Axelsson explains that all equipment is thoroughly tested and commissioned prior to procurement and acceptance. “Usually we test the brush cassettes and pumps separately, but this test at Lamor was one of the largest, most extensive so far. We shipped the entire piping system to Lamor, and tested all equipment involved from recovery through the piping system to finally the storage tanks onboard the vessel.”
SCG wants to improve its vessels with the latest state-of-the art oil spill response equipment. “The risk of an oil spill occurring in the Baltic Sea is increasing, due to the growing traffic, especially the tankers in the Gulf of Finland. A collision or grounding involving one of the large oil tankers would be disastrous in our waters. Our recovery capacity has since last year doubled from 5000 to 10000 tons to meet the threat of the worst case scenario involving a tanker of the magnitude of 200,000 tons, of which we foresee that only one tank is damaged or demolished.”
Lamor’s Rune Högström, COO has worked closely with SCG over the years. “We have cooperated for many years on various projects. That said, I do want to highlight that there is a certain thrill since the demands or requests are always a challenge. Members from SCG work professionally and collegially and are always willing to listen and then experiment with alternative configuration solutions. We share a common goal in having the best available and technologically most advanced OSR equipment.”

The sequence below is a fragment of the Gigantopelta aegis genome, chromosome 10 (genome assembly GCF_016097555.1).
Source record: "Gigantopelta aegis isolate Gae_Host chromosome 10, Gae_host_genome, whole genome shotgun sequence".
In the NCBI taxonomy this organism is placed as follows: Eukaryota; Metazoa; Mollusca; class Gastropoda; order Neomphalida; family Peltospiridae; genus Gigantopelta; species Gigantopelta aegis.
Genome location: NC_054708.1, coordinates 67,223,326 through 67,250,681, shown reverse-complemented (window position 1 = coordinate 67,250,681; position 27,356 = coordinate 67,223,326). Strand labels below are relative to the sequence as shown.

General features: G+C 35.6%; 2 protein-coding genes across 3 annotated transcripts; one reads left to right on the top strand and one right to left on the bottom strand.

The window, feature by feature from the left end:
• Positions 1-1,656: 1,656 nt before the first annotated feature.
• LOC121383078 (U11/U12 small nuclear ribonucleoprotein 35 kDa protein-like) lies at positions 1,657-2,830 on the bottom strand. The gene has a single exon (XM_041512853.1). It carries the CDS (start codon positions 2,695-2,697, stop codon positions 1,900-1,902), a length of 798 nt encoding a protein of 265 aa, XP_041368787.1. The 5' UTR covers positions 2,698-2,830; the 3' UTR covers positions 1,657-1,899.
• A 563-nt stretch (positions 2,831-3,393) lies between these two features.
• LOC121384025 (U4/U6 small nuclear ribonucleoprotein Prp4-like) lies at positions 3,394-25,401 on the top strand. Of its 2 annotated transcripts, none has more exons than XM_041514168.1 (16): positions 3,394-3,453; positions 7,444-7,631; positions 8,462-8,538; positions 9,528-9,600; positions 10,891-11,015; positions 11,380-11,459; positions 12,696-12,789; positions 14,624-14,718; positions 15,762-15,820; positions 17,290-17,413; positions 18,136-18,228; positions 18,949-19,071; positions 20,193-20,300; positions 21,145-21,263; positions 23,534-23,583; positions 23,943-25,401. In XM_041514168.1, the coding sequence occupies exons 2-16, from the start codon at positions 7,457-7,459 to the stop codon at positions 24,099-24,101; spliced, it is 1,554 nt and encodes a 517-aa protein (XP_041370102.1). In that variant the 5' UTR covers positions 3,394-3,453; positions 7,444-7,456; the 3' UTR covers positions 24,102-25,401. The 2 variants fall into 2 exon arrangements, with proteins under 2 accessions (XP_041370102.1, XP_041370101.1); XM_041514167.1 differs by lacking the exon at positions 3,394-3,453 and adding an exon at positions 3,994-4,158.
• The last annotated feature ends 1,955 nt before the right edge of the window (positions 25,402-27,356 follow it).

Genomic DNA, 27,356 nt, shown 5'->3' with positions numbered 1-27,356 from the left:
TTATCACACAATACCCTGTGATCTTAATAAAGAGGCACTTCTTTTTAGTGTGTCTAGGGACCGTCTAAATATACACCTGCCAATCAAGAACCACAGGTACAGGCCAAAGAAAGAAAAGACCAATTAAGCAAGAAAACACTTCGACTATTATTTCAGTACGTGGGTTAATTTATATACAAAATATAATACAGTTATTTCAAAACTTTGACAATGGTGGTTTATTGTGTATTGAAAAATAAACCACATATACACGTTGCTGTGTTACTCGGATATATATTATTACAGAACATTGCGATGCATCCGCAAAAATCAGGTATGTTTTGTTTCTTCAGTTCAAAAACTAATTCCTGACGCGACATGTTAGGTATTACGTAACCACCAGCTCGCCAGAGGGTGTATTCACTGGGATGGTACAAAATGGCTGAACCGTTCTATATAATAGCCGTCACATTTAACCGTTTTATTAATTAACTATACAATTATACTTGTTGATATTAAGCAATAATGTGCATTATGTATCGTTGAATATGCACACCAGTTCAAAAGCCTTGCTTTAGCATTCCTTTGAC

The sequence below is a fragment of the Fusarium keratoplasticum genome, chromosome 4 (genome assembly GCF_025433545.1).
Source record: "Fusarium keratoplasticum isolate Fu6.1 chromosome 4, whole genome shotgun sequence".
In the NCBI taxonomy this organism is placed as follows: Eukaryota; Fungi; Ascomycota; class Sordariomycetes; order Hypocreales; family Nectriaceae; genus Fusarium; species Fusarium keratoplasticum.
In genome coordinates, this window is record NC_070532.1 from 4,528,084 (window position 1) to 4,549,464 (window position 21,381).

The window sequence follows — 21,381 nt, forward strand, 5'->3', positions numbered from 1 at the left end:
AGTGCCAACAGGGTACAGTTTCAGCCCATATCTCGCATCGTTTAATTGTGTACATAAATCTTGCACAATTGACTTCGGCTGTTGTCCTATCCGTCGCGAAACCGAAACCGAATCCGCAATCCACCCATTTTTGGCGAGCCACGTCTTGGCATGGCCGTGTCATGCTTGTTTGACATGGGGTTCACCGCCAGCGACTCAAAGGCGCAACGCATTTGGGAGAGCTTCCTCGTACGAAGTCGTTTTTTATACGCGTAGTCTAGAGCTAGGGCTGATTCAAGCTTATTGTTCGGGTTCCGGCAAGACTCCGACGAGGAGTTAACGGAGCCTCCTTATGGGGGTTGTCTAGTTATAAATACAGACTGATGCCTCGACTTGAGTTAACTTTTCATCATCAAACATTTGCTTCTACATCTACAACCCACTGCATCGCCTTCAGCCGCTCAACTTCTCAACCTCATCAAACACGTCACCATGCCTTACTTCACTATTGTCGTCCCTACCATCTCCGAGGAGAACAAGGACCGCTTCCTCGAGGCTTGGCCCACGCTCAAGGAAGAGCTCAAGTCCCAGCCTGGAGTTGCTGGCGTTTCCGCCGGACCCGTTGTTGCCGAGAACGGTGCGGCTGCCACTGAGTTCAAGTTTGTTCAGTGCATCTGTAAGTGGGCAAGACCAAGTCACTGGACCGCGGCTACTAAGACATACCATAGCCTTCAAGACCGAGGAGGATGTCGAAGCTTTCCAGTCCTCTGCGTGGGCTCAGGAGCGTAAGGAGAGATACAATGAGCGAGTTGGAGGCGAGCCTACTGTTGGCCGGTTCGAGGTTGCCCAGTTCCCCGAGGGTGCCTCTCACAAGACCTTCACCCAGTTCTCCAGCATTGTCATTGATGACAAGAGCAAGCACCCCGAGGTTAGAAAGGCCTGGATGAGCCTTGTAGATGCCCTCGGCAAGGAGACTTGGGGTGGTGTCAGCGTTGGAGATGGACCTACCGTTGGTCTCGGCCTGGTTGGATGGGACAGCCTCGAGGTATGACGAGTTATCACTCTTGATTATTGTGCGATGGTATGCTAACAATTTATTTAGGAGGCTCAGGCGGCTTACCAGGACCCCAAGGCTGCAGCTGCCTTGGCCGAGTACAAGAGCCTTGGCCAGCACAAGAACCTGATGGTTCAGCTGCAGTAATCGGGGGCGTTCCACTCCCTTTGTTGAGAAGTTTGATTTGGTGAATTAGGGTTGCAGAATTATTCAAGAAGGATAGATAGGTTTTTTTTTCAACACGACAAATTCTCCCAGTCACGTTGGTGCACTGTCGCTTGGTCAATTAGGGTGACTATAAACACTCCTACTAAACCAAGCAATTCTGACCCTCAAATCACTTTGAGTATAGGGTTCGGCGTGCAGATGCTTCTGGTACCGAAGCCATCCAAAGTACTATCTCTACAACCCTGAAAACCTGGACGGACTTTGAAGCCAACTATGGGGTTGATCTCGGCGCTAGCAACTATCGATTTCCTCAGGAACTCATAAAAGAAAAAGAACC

“The most recent simulated tests in February in Porvoo were the collection of oil from the water surface pumped into an onboard cargo storage hold, basically a complete onboard system. We used light oil and a bitumen product of up to 1 million cP viscosity,” Högström explains.
In addition to oil spill response, SCG also carries out traffic monitoring, 24/7 air surveillance, emergency towing, search, rescue and fire-fighting operations and emergency lightering, e.g. emptying tanks of grounded vessels etc. SCG has 26 coast guard stations, including one flight division. The stations come under the supervision of two regional command centers situated in Stockholm and Gothenburg whilst SCG headquarters are in Karlskrona.
“Being ready and prepared is essential for us at SCG. Currently two new multipurpose vessels are being built to complete the investment in all together four new-builds of which two have been delivered, KBV 031 and KBV032 while KBV 033 and 034 are still under construction. That said one recent newbuild from 2009, specifically KBV 003 has chemical spill capabilities, moreover, all of the vessels have Lamor oil spill recovery LORS systems onboard,” Axelsson explains.